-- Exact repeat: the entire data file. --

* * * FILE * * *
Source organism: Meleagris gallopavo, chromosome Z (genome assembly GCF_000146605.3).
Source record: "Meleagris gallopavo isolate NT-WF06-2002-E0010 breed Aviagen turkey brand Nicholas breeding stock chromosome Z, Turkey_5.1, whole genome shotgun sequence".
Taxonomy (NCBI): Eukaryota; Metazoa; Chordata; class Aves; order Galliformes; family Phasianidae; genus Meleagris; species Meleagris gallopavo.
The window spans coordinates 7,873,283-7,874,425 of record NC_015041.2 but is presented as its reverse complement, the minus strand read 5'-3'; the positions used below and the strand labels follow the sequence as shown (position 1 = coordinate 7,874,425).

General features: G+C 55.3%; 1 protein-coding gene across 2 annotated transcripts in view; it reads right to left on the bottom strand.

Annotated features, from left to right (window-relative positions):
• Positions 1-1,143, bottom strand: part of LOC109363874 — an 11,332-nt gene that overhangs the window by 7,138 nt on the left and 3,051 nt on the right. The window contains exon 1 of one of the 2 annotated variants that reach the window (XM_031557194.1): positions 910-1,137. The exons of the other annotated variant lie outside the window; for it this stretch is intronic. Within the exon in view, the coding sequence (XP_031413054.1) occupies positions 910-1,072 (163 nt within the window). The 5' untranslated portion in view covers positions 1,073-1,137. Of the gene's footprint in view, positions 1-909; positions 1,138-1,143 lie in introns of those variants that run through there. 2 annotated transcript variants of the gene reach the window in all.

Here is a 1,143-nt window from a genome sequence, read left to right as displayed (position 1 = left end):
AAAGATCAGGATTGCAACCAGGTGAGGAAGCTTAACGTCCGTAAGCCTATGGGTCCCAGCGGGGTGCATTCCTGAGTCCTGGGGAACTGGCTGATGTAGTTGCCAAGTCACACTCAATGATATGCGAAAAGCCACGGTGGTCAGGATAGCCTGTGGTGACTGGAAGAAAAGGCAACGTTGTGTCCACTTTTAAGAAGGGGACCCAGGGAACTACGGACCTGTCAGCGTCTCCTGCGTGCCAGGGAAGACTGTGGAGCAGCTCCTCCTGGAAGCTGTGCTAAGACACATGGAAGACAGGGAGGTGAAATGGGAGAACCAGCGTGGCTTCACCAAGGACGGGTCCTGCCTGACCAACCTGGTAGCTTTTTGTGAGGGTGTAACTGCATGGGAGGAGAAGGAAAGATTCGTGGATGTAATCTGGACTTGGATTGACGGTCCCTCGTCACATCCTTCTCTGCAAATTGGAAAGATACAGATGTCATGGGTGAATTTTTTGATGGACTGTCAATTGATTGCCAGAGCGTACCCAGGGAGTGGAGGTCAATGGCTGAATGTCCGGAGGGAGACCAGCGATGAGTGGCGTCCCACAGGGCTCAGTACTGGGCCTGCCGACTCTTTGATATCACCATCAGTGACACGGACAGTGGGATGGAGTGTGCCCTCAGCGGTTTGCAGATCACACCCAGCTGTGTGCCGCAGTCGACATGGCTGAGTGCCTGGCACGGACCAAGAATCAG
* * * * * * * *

Source organism: Meleagris gallopavo, chromosome Z (genome assembly GCF_000146605.3).
Source record: "Meleagris gallopavo isolate NT-WF06-2002-E0010 breed Aviagen turkey brand Nicholas breeding stock chromosome Z, Turkey_5.1, whole genome shotgun sequence".
Taxonomy (NCBI): Eukaryota; Metazoa; Chordata; class Aves; order Galliformes; family Phasianidae; genus Meleagris; species Meleagris gallopavo.
The window spans coordinates 7,873,283-7,874,425 of record NC_015041.2 but is presented as its reverse complement, the minus strand read 5'-3'; the positions used below and the strand labels follow the sequence as shown (position 1 = coordinate 7,874,425).

General features: G+C 55.3%; 1 protein-coding gene across 2 annotated transcripts in view; it reads right to left on the bottom strand.

Annotated features, from left to right (window-relative positions):
• Positions 1-1,143, bottom strand: part of LOC109363874 — an 11,332-nt gene that overhangs the window by 7,138 nt on the left and 3,051 nt on the right. The window contains exon 1 of one of the 2 annotated variants that reach the window (XM_031557194.1): positions 910-1,137. The exons of the other annotated variant lie outside the window; for it this stretch is intronic. Within the exon in view, the coding sequence (XP_031413054.1) occupies positions 910-1,072 (163 nt within the window). The 5' untranslated portion in view covers positions 1,073-1,137. Of the gene's footprint in view, positions 1-909; positions 1,138-1,143 lie in introns of those variants that run through there. 2 annotated transcript variants of the gene reach the window in all.

Here is a 1,143-nt window from a genome sequence, read left to right as displayed (position 1 = left end):
AAAGATCAGGATTGCAACCAGGTGAGGAAGCTTAACGTCCGTAAGCCTATGGGTCCCAGCGGGGTGCATTCCTGAGTCCTGGGGAACTGGCTGATGTAGTTGCCAAGTCACACTCAATGATATGCGAAAAGCCACGGTGGTCAGGATAGCCTGTGGTGACTGGAAGAAAAGGCAACGTTGTGTCCACTTTTAAGAAGGGGACCCAGGGAACTACGGACCTGTCAGCGTCTCCTGCGTGCCAGGGAAGACTGTGGAGCAGCTCCTCCTGGAAGCTGTGCTAAGACACATGGAAGACAGGGAGGTGAAATGGGAGAACCAGCGTGGCTTCACCAAGGACGGGTCCTGCCTGACCAACCTGGTAGCTTTTTGTGAGGGTGTAACTGCATGGGAGGAGAAGGAAAGATTCGTGGATGTAATCTGGACTTGGATTGACGGTCCCTCGTCACATCCTTCTCTGCAAATTGGAAAGATACAGATGTCATGGGTGAATTTTTTGATGGACTGTCAATTGATTGCCAGAGCGTACCCAGGGAGTGGAGGTCAATGGCTGAATGTCCGGAGGGAGACCAGCGATGAGTGGCGTCCCACAGGGCTCAGTACTGGGCCTGCCGACTCTTTGATATCACCATCAGTGACACGGACAGTGGGATGGAGTGTGCCCTCAGCGGTTTGCAGATCACACCCAGCTGTGTGCCGCAGTCGACATGGCTGAGTGCCTGGCACGGACCAAGAATCAG